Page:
Thursday, December 25, 2008

`A Certain Dim Religious Light'

Being outdoors on Christmas Eve felt like being indoors, only colder. The sky was a dim gray ceiling. Fat flakes fell and heaped on the branches of the Alaska cedar. The aggregate weight compacted the tree into an isosceles triangle. The boys built a crenellated wall of ice and snow along the driveway. Furious shopping raged a mile from our neighborhood, I’m certain, but snow absorbed the din. My favorite sentence about snow comes from the notebook Gerard Manley Hopkins was keeping on Dec. 12, 1872:

“Ground sheeted with taut tattered streaks of crisp gritty snow.”

Who else would modify “snow” with “taut tattered?” Wednesday’s snow was moist, not crisp, ideal for packing. I remember the animal joy we took in hiding beneath a bridge along Pearl Road with a pile of hard snowballs, waiting for trucks to pass. The goal was to hit the side of the trailers hard enough to produce a satisfying thwock! and then dive out of sight below the bridge. In his journal for Dec. 17, 1851, Thoreau described this sort of snow:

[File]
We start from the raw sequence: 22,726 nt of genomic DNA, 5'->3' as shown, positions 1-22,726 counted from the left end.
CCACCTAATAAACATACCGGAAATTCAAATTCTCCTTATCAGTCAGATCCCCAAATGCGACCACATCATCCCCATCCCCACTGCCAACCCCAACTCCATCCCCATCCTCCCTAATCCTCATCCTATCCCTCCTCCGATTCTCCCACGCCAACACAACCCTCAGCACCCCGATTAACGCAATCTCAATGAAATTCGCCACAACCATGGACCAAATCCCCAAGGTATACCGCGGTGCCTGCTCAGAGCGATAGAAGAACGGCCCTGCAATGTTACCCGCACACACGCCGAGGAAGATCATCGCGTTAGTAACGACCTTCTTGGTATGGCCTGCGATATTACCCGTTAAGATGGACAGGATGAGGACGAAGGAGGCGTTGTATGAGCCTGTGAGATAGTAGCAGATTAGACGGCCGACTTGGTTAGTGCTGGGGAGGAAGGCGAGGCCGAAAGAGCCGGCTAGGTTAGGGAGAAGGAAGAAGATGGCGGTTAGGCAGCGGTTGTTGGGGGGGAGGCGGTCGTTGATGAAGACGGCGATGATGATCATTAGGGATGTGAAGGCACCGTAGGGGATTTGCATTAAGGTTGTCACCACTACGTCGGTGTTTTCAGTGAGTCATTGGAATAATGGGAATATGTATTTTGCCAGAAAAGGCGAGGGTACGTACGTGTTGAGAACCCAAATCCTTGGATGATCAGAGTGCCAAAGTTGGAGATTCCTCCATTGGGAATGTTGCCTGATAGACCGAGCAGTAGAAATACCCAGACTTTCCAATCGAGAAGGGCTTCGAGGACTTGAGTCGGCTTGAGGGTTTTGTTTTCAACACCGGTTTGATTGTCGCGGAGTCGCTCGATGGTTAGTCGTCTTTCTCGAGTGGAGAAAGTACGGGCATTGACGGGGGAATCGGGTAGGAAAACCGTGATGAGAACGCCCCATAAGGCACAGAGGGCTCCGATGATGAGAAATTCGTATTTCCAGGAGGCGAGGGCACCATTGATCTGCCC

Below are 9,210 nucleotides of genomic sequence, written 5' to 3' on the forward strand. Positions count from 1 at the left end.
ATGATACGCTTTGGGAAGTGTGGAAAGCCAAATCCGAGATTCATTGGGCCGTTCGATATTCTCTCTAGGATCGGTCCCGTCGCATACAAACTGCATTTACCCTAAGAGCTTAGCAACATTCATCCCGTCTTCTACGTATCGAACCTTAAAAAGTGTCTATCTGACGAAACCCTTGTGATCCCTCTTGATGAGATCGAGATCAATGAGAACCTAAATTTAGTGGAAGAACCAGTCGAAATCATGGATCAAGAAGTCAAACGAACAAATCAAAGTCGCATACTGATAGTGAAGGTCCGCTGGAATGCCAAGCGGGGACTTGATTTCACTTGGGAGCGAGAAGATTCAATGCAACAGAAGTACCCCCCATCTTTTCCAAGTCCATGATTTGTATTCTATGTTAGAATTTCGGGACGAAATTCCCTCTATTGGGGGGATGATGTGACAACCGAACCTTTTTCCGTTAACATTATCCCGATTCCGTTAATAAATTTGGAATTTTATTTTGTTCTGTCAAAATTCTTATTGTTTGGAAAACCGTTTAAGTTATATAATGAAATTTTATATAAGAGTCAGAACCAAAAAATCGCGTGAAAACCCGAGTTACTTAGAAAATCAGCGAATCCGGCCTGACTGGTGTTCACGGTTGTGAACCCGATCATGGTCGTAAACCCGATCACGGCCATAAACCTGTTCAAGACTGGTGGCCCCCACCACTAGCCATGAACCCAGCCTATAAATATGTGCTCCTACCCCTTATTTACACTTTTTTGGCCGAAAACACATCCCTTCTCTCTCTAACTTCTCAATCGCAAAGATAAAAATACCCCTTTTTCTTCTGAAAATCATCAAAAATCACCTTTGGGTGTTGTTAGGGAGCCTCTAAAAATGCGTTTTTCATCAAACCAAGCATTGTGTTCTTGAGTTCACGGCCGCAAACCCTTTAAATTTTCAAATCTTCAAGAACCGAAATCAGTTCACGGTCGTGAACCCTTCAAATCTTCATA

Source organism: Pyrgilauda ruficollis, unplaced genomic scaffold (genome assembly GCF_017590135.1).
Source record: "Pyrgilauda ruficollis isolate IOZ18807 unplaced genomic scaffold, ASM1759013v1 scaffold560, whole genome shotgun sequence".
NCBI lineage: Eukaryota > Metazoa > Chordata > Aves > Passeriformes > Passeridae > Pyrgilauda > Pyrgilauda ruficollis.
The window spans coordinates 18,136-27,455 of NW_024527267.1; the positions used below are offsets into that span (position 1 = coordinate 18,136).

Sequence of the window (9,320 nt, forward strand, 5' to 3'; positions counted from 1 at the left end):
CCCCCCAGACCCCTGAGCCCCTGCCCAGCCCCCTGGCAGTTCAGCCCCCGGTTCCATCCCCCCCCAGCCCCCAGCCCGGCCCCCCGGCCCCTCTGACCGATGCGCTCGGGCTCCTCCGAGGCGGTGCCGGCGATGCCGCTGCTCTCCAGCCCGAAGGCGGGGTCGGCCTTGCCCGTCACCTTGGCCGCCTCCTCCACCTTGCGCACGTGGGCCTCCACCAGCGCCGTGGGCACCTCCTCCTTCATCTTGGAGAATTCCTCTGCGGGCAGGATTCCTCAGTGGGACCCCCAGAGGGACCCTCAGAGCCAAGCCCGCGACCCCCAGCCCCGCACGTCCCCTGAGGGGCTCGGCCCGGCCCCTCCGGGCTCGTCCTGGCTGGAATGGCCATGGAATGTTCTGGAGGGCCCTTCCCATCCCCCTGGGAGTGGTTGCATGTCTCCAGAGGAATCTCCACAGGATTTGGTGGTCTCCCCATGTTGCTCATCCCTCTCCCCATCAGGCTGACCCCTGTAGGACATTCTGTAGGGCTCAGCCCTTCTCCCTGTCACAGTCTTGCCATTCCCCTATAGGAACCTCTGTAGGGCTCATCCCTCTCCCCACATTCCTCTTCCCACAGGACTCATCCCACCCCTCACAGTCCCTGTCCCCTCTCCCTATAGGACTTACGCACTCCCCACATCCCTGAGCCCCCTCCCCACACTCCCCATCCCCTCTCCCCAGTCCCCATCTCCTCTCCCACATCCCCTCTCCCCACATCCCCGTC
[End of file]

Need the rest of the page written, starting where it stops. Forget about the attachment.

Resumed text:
“The pitch pine woods on the right of the Corner road. A piercing cold afternoon, wading in the snow. R. Rice was going to Sudbury to put his bees in the cellar for fear they would freeze. He had a small hive; not enough to keep each other warm. The pitch pines hold the snow well. It lies now in balls on their plumes and in streaks on their branches, their low branches rising at a small angle and meeting each other. A certain dim religious light comes through this roof of pine leaves and snow. It is a somber twilight, yet in some places the sun streams in, producing the strongest contrasts of light and shade.”

Thoreau turns outdoors into indoors with “A certain dim religious light.” A pitch pine woods is the sort of church he might attend.

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